RARE BEN BUTLER U.S. LINDNER CONVERSION MODEL 1841 RIFLE

$7,500.00 SOLD

Quantity Available: None

Item Code: 1142-11

This is one of two hundred M1841 Rifles altered to the Lindner breechloading system for General Benjamin Butler in Fall 1861. Massachusetts had acquired 4,000 M1841s made by Robbins and Lawrence from the federal government, likely for issue to volunteer units being raised for the U.S., of which more than half were in turn sold to other states. Of those retained by the state, 100 were altered to the Lindner system in Fall 1861 by the firm of Allen and Morse, along with three samples altered by Amoskeag. These remained in state hands and were not issued. At the same time, however, Ben Butler was in Boston to recruit and equip New England troops and arranged for the purchase of 200 other M1841s from the state, which he also sent to Allen and Morse for alteration. These were completed, issued sometime after December 20, and were taken by Butler on his expedition to the Gulf where they saw action in the hands of the 12th Connecticut and were then reissued to other units of his command (Moller.)

The Lindner alteration involved removing 3 ¼ inches of the barrel breech and fitting a spring-loaded breechblock, somewhat on the idea of the Hall, that was released to pivot upward for loading by rotating a screw-sleeve cover fitted with a bolt handle, the sleeve acting to move the breechblock forward and seal the breach when closed. Butler’s U.S. alteration differs from the Massachusetts version in the use of brass for the reinforcing floor plate and long upper tang, along with a tang-mounted adjustable peep sight rather than rear barrel sight, and conventional rifle musket front sight mounted closer to the muzzle, rather one mounted for a Drake bayonet.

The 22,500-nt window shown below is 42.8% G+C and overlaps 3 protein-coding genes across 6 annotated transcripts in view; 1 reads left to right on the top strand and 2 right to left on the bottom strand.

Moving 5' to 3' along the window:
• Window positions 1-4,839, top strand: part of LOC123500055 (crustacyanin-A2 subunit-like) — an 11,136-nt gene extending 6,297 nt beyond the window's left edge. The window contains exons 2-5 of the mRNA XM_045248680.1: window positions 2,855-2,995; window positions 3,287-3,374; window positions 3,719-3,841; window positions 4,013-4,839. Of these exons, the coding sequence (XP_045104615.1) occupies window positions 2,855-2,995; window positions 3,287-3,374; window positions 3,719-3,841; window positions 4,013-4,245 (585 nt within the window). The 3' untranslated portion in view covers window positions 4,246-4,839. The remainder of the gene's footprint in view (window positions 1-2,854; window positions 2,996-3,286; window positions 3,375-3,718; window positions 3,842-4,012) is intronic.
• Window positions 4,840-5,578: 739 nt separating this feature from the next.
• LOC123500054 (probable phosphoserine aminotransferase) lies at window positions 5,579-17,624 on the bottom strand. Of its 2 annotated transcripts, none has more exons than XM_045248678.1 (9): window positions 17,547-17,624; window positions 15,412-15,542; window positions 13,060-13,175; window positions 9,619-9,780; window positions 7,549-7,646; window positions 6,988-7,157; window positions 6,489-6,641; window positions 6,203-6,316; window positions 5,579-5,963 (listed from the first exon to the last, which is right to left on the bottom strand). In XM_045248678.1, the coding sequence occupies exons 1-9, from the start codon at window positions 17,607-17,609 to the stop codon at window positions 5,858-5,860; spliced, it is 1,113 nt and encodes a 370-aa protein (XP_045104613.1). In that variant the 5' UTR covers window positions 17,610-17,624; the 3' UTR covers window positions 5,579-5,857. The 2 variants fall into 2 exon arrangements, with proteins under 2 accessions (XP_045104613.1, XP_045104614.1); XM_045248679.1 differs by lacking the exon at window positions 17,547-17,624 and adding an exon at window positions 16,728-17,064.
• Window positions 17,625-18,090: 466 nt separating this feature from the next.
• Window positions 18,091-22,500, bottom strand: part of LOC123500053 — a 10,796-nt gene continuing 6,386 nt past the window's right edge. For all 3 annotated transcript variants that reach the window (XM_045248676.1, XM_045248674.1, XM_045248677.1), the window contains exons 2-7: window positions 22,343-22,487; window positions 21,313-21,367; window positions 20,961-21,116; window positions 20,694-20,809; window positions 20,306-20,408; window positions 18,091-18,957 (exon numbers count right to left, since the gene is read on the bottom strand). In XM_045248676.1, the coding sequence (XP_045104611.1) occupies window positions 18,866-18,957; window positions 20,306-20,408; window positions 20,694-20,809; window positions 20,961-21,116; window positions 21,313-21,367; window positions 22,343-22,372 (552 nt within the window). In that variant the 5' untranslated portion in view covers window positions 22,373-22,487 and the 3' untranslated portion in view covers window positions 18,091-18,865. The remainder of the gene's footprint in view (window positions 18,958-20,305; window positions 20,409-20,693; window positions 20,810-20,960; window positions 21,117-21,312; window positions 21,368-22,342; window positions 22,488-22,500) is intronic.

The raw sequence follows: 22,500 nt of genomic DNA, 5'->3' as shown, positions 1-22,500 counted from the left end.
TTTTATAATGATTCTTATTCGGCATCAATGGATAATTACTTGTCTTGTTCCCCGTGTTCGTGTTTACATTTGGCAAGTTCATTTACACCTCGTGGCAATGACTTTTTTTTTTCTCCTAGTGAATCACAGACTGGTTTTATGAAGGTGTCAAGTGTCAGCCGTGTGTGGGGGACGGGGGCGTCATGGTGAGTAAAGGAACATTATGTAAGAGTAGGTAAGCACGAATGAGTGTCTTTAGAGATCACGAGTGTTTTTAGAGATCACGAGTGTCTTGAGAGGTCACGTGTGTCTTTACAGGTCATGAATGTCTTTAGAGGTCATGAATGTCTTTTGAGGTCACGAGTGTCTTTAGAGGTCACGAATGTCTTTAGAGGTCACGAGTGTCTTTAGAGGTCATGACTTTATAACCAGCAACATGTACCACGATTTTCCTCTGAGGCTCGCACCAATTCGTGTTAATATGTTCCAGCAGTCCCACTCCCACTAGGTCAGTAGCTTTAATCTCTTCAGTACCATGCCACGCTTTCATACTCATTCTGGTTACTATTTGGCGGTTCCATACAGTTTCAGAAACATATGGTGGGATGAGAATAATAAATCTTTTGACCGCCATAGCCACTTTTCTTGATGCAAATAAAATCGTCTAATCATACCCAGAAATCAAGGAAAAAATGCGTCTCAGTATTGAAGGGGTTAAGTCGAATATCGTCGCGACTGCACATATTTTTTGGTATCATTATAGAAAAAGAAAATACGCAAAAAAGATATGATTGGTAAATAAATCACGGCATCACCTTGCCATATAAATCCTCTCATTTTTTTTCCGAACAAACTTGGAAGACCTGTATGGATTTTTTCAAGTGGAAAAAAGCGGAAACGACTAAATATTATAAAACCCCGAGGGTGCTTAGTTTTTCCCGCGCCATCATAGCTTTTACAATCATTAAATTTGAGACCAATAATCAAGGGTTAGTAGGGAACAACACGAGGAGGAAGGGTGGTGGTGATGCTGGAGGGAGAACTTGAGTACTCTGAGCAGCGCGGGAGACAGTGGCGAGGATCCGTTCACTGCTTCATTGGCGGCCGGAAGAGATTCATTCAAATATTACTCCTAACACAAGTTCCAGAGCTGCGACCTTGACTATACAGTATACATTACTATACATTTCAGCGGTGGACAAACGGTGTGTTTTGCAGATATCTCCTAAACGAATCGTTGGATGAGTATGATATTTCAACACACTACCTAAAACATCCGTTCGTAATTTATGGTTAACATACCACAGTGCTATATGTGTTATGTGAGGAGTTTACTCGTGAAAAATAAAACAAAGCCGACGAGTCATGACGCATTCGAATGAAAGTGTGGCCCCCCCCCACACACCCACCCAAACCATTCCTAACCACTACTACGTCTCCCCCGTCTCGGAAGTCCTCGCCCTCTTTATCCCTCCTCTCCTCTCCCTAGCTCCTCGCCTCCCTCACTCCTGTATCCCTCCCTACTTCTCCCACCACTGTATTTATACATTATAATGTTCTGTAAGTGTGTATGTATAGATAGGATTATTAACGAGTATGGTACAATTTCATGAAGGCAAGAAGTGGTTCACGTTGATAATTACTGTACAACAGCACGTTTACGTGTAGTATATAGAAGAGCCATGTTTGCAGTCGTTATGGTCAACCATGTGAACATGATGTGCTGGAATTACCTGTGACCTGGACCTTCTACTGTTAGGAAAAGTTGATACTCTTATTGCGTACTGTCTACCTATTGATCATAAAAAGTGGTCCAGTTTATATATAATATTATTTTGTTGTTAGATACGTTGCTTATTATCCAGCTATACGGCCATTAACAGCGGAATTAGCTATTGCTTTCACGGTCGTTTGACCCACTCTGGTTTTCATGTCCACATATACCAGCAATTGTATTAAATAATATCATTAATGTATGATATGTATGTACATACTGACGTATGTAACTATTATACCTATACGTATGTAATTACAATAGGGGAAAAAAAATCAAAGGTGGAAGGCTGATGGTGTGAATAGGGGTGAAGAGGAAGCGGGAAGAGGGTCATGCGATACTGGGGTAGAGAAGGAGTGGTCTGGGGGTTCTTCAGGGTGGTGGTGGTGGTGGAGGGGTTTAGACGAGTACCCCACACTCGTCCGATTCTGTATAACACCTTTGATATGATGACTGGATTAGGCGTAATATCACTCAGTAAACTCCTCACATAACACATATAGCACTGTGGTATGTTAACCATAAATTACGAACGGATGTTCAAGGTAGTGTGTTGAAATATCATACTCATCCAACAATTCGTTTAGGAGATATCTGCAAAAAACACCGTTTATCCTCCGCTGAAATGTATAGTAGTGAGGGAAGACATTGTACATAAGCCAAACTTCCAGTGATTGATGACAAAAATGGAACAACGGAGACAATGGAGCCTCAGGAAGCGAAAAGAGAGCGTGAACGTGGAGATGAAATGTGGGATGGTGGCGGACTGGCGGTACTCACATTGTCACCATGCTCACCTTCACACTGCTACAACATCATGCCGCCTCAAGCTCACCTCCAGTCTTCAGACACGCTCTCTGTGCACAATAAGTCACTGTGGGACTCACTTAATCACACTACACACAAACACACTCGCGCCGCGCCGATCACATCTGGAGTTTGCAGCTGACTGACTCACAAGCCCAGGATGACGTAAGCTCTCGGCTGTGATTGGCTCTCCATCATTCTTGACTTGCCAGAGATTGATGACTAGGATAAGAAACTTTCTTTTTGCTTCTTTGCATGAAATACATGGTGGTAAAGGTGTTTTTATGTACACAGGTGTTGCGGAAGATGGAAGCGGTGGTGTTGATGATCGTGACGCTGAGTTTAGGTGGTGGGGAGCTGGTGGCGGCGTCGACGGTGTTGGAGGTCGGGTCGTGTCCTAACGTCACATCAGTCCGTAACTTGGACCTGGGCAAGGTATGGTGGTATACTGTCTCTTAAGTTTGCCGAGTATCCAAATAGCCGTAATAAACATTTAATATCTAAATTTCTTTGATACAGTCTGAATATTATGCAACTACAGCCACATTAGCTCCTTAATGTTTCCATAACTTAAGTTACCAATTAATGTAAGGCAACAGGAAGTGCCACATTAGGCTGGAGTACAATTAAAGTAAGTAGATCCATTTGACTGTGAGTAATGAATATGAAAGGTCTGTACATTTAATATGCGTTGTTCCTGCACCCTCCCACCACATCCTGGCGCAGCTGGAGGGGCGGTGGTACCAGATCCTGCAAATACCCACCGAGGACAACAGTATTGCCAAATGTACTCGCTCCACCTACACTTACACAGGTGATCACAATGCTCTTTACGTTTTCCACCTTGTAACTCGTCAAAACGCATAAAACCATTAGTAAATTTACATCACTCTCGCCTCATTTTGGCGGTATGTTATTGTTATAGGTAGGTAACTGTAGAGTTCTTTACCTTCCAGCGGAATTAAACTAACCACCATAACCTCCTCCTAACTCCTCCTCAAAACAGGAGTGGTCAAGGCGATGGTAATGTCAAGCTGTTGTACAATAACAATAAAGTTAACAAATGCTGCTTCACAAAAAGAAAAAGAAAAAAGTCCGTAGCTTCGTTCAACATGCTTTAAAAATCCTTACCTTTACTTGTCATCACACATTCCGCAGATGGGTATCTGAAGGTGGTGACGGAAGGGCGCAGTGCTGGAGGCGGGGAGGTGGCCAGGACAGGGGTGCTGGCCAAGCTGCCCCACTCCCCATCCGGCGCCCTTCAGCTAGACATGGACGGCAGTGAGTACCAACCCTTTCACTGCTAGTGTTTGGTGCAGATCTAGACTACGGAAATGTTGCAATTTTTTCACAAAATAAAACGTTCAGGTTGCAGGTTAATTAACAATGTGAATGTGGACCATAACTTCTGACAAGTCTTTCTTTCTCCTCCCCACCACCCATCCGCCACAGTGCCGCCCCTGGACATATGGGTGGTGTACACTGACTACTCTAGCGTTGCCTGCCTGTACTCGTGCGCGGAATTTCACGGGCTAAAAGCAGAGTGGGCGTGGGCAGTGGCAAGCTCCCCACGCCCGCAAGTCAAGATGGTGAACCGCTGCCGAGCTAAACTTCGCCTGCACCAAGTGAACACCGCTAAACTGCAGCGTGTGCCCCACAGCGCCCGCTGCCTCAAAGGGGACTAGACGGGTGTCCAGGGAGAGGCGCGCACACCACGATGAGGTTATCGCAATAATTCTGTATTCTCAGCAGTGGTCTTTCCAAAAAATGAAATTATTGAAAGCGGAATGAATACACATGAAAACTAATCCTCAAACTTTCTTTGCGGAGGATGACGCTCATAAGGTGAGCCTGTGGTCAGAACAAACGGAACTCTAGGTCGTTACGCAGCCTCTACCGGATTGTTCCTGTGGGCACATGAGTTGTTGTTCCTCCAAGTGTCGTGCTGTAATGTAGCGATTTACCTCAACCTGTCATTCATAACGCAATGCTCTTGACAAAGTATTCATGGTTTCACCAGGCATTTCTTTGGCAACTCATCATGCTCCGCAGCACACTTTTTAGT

The wood has pleasing dark tones and a good fit to the metal. It does show handling marks as these rifles, in contrast to the state guns, were actually issued. The left forestock shows two areas of shallow chipping between the barrel bands and wear on the upper edge at the breech from throwing open the bolt. The right shows lesser handling dings forward and some minor chips and a narrow, repaired crack below the semicircular cut-out for the bolt handle forward of the lock plate. The side flat shows some dings on the upper edge and there is minor wear to the rod channel. The lock apron is tight to the plate and shows only minor rounding to the front and rear. Butt plate and base plate fit tight, with a very short narrow gap on one edge of the base plate, part of the alteration, and a sharp U.S. on the buttplate tang. Both sides of the butt show small handling dings and scratches. All the brass has a matching, very pleasing, mellow patina. The barrel forward of the sleeve shows gray and brown spotting, the breech being a bit cleaner, with case-hardened hammer showing some brownish blue and the lockplate showing some similar color, rubbed, but with sharp ROBBINS / & / LAWRENCE / US markings forward of the hammer and WINDSOR, VT / 1850 a the rear. The breech shows crisp US/JH/P inspection marks and the top of sleeve is crisply stamped PATENTED / MAR. 29, 1859. The patchbox cut-out is sharp, the hole for an extra nipple is there, and the door is numbered 35, Moller noting that numbers ranging from 9 to 176 are known, indicating that all two-hundred were serialized. The rod, bands, springs and swivels are all in place. The tang sight is missing, but the base retains the knurled set screw.

Intended for rapid-fire, long-range shooting, and skirmishing by allowing the soldier to reload while prone, the Lindners must have appealed to Butler, who liked modern arms, acquiring Greene and Sharps breechloading rifles as well for his New Orleans venture, and even tried out Gatling guns later in his military career. This is scarce breechloading rifle, all the more so as a pattern with known field use. [sr] [ph:m]

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